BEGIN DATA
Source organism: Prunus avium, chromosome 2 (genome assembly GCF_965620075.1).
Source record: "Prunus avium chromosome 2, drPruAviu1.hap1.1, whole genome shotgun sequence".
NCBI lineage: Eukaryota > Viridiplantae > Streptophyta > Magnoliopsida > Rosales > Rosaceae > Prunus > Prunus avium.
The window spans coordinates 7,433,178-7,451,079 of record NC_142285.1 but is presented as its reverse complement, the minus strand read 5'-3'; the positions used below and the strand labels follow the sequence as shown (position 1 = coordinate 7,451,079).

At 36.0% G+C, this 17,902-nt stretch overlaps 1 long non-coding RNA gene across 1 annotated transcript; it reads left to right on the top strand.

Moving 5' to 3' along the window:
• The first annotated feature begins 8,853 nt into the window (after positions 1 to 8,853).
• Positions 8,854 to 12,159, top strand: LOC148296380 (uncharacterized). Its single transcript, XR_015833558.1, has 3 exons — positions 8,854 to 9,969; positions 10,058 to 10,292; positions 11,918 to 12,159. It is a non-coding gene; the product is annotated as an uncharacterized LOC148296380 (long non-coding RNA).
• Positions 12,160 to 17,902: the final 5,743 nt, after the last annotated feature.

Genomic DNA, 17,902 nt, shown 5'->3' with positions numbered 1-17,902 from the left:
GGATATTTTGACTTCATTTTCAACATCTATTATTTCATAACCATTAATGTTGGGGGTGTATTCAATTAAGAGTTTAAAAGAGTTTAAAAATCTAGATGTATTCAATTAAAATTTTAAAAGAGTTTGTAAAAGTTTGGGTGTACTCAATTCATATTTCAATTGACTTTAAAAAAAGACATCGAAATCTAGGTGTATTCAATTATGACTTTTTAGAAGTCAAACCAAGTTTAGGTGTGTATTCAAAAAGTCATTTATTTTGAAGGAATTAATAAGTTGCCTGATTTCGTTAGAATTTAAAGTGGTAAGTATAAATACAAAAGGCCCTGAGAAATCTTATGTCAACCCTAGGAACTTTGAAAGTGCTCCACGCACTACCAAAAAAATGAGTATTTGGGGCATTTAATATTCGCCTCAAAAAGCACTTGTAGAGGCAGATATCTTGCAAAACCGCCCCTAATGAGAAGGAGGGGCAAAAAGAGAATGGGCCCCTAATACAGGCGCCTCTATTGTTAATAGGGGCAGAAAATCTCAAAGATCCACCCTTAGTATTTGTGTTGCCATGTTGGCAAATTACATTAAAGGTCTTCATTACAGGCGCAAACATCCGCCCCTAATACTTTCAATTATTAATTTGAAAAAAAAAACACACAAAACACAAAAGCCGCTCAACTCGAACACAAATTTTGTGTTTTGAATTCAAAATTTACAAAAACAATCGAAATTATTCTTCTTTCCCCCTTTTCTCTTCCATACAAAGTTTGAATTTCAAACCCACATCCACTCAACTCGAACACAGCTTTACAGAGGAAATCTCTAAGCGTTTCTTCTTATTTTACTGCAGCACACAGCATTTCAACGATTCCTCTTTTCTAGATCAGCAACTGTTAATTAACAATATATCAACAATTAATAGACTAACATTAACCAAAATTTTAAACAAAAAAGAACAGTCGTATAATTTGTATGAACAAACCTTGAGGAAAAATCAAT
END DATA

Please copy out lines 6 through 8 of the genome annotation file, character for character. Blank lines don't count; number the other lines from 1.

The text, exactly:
Moving 5' to 3' along the window:
• The first annotated feature begins 8,853 nt into the window (after positions 1 to 8,853).
• Positions 8,854 to 12,159, top strand: LOC148296380 (uncharacterized). Its single transcript, XR_015833558.1, has 3 exons — positions 8,854 to 9,969; positions 10,058 to 10,292; positions 11,918 to 12,159. It is a non-coding gene; the product is annotated as an uncharacterized LOC148296380 (long non-coding RNA).